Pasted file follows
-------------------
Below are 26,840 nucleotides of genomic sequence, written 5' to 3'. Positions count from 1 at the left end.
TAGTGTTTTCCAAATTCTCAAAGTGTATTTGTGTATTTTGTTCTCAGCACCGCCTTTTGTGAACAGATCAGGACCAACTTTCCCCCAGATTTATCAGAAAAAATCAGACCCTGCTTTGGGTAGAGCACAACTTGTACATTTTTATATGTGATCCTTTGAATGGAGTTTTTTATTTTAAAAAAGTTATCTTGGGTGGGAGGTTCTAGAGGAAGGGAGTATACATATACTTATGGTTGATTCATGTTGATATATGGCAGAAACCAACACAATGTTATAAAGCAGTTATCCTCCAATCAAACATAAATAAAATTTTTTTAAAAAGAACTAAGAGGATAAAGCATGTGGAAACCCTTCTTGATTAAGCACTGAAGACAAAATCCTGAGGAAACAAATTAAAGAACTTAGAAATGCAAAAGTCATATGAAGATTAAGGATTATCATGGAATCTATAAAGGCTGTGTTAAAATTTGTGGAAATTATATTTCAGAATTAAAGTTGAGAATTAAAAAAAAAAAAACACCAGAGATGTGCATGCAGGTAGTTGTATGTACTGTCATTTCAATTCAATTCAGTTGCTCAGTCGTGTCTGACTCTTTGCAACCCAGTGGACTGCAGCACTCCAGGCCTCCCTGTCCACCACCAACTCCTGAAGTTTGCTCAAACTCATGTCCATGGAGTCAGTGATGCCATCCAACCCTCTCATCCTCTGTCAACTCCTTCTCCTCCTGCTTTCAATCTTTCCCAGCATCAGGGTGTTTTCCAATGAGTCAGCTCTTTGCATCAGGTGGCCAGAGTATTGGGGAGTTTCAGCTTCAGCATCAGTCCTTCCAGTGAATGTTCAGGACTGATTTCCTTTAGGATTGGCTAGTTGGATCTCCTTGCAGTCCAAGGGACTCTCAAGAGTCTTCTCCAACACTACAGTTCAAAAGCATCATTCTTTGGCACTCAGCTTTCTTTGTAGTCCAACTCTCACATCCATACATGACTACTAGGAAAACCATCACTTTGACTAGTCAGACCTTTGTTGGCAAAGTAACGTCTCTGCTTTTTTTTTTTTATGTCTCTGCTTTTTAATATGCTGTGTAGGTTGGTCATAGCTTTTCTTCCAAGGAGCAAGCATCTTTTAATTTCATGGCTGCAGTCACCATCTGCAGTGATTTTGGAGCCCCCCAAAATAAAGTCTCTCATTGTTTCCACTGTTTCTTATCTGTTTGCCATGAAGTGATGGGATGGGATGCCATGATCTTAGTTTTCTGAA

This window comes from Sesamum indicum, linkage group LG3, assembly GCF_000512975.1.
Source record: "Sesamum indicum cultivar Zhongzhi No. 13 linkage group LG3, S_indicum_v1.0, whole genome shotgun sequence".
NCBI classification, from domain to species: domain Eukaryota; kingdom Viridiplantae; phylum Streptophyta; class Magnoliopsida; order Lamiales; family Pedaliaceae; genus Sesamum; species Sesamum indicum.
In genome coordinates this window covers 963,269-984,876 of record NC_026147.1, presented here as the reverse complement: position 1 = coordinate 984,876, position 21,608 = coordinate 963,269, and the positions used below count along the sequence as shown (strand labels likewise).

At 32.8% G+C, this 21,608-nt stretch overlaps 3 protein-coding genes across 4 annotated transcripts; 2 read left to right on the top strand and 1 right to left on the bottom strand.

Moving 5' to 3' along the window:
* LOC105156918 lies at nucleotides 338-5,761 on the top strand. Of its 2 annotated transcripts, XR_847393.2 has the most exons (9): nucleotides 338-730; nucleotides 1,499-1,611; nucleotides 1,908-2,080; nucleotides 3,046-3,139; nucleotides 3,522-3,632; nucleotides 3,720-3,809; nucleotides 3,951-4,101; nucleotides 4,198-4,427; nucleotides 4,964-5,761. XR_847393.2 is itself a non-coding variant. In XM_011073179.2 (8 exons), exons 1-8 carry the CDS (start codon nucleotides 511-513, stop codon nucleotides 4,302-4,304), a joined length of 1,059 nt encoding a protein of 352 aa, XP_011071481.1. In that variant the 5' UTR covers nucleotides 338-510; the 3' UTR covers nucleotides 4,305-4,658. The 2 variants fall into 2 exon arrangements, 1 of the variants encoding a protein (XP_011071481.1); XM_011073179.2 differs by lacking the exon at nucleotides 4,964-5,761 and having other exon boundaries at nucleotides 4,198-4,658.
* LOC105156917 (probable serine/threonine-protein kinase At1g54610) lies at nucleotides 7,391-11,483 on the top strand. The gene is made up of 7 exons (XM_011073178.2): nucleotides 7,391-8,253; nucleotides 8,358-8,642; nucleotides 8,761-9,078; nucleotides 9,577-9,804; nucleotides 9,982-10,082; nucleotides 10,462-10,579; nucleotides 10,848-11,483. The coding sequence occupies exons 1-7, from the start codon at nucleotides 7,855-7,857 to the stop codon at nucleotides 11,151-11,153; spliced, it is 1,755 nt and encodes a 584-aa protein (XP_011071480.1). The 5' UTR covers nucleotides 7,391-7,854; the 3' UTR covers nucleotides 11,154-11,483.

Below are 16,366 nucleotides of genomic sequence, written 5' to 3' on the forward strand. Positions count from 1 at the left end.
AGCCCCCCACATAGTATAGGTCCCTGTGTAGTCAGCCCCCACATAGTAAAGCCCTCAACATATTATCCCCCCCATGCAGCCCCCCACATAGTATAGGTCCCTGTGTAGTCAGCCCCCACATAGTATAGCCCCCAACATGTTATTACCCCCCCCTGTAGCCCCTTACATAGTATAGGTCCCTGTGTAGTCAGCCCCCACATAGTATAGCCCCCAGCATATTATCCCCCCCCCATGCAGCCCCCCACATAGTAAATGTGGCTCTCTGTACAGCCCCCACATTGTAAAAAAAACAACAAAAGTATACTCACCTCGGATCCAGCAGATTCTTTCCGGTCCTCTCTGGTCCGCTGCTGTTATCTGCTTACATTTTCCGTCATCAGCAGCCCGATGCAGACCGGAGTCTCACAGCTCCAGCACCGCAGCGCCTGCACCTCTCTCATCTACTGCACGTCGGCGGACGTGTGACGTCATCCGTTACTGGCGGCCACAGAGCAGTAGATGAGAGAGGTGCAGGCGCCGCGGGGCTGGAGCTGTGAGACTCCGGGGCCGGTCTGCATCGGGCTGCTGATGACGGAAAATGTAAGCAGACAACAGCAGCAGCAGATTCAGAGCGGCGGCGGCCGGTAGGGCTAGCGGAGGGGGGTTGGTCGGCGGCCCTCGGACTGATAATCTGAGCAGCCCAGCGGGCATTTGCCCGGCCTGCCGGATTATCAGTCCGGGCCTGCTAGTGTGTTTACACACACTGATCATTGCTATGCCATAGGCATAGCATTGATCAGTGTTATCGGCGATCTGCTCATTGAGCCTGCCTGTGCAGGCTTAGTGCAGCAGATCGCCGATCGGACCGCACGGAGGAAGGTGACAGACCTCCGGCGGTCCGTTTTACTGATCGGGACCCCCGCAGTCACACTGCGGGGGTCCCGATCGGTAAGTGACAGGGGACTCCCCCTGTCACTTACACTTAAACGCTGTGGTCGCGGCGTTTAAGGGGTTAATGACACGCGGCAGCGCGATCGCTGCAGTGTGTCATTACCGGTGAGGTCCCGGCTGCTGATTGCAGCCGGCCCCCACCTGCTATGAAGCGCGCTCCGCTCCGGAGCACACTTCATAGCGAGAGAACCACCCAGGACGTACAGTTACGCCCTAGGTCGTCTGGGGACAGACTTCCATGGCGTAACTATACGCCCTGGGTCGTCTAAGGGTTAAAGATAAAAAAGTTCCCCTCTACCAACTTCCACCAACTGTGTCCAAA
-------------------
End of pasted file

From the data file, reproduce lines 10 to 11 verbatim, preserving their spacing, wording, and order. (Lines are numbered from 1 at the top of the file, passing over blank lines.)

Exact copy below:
* LOC105156917 (probable serine/threonine-protein kinase At1g54610) lies at nucleotides 7,391-11,483 on the top strand. The gene is made up of 7 exons (XM_011073178.2): nucleotides 7,391-8,253; nucleotides 8,358-8,642; nucleotides 8,761-9,078; nucleotides 9,577-9,804; nucleotides 9,982-10,082; nucleotides 10,462-10,579; nucleotides 10,848-11,483. The coding sequence occupies exons 1-7, from the start codon at nucleotides 7,855-7,857 to the stop codon at nucleotides 11,151-11,153; spliced, it is 1,755 nt and encodes a 584-aa protein (XP_011071480.1). The 5' UTR covers nucleotides 7,391-7,854; the 3' UTR covers nucleotides 11,154-11,483.

Below are 16,366 nucleotides of genomic sequence, written 5' to 3' on the forward strand. Positions count from 1 at the left end.